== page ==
Kurdish parties have circumvented the 10 percent threshold in the past by running independent candidates in local constituencies, though this tactic underrepresented their strength. This year, however, the HDP decided to bet the farm by running as a party under a dynamic and charismatic leader, Selahattin Demirtas. Polls show that it is tantalizingly close to crossing the threshold for entering parliament, with polls throughout the campaign registering support between 8.5 and 11.5 percent of voters. If the gambit succeeds, it may win as many as 60 seats, which would mostly come at the AKP’s expense — thereby denying Erdogan the coveted 330 seats he needs to call for a referendum on the constitution.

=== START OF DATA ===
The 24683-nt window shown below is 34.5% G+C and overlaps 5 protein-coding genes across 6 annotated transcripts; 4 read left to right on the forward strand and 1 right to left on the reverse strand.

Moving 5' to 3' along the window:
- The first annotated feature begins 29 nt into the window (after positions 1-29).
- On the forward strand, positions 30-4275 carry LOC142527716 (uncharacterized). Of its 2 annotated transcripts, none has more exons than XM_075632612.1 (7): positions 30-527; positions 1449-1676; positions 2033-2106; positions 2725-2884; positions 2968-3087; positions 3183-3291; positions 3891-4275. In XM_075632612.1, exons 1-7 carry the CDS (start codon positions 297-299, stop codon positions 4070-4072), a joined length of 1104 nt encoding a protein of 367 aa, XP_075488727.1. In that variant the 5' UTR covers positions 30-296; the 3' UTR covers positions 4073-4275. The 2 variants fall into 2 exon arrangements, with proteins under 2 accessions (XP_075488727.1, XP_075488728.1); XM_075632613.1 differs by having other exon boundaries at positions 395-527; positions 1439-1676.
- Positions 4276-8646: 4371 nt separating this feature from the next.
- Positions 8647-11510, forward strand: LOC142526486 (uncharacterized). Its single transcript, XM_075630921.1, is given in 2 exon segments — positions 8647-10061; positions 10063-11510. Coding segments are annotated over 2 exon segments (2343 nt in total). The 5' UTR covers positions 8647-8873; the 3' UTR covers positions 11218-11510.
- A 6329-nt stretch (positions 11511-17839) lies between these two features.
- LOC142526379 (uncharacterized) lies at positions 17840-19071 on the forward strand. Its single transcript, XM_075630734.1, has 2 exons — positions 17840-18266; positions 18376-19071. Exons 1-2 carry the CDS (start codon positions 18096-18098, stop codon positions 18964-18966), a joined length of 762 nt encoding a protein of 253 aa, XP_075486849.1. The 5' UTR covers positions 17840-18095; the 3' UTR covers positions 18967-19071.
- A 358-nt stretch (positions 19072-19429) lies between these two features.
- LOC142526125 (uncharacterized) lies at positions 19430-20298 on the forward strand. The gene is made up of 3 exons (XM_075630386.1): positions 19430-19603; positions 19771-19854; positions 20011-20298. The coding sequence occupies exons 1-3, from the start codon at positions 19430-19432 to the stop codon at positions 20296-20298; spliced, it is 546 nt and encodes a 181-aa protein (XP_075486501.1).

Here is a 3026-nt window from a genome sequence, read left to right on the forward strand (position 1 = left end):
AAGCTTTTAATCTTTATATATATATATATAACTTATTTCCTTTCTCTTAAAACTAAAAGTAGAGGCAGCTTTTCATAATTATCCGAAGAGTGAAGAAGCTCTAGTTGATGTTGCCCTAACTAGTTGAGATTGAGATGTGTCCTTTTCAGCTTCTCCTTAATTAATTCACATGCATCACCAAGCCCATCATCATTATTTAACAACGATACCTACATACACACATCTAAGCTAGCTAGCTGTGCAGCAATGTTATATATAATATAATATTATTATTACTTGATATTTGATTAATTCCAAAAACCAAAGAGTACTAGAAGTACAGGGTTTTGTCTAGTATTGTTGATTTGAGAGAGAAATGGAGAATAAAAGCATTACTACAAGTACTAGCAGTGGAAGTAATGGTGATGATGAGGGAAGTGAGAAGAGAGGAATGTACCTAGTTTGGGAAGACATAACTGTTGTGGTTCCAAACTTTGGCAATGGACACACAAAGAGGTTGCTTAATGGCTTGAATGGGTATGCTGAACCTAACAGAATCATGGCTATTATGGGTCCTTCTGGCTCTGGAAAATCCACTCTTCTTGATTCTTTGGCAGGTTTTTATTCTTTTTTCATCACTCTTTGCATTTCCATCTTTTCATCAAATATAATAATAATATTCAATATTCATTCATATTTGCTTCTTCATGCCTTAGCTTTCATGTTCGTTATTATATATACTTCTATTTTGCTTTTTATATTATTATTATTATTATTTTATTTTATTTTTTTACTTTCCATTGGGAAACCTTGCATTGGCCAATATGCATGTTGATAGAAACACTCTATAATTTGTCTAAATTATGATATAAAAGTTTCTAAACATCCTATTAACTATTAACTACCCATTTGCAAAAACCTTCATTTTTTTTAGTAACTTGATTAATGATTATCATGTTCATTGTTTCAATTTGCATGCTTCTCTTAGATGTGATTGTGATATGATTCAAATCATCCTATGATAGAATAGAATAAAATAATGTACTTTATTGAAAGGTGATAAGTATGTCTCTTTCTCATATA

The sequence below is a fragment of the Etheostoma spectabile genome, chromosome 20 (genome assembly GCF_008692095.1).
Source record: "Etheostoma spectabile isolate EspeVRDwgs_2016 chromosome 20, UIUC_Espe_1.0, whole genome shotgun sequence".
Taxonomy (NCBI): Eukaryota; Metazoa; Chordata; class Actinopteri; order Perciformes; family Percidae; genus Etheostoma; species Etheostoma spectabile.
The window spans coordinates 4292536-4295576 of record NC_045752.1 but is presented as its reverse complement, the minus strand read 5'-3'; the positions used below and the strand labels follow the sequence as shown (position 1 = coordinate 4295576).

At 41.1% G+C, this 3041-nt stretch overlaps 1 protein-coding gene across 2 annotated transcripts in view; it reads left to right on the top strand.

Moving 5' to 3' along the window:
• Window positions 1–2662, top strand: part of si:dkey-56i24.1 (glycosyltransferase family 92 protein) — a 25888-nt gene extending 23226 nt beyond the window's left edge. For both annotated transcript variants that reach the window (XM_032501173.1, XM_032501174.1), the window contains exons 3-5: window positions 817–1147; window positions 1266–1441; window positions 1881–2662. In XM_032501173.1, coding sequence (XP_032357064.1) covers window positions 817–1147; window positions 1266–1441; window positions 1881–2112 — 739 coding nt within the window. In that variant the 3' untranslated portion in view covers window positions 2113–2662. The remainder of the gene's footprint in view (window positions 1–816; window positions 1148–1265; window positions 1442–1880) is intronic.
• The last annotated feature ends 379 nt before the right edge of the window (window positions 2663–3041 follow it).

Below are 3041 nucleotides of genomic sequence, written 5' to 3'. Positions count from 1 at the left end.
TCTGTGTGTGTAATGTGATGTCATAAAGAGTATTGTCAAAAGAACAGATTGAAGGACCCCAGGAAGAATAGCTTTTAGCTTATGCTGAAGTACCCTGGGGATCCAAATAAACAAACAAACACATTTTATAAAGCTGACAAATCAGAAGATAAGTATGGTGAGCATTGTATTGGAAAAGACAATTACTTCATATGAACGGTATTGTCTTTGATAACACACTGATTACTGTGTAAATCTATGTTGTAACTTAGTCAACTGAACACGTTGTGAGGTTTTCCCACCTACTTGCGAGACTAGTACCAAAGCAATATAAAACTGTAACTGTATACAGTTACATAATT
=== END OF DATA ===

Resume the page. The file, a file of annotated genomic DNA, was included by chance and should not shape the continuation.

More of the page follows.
Herein lie the roots of a potential crisis. If the HDP falls short by a sliver — say, 9.8 instead of 10 percent — Erdogan would get his required majority. The Kurds, meanwhile, would find themselves shut out of parliament, engendering a crisis of representation and legitimacy with unpredictable consequences for the future of Turkish-Kurdish relations. Although Erdogan deserves a great deal of credit for initiating a peace process with Turkey’s rebellious Kurdish minority, the process has been frozen by the election cycle, as Erdogan and his party target the HDP in an effort to drive down its support. Moreover, the ferocious nature of the AKP campaign so far, and the lingering suspicions of massive vote rigging in favor of AKP’s Ankara mayoral candidate in the previous municipal elections, is likely to call this contest’s fairness into question.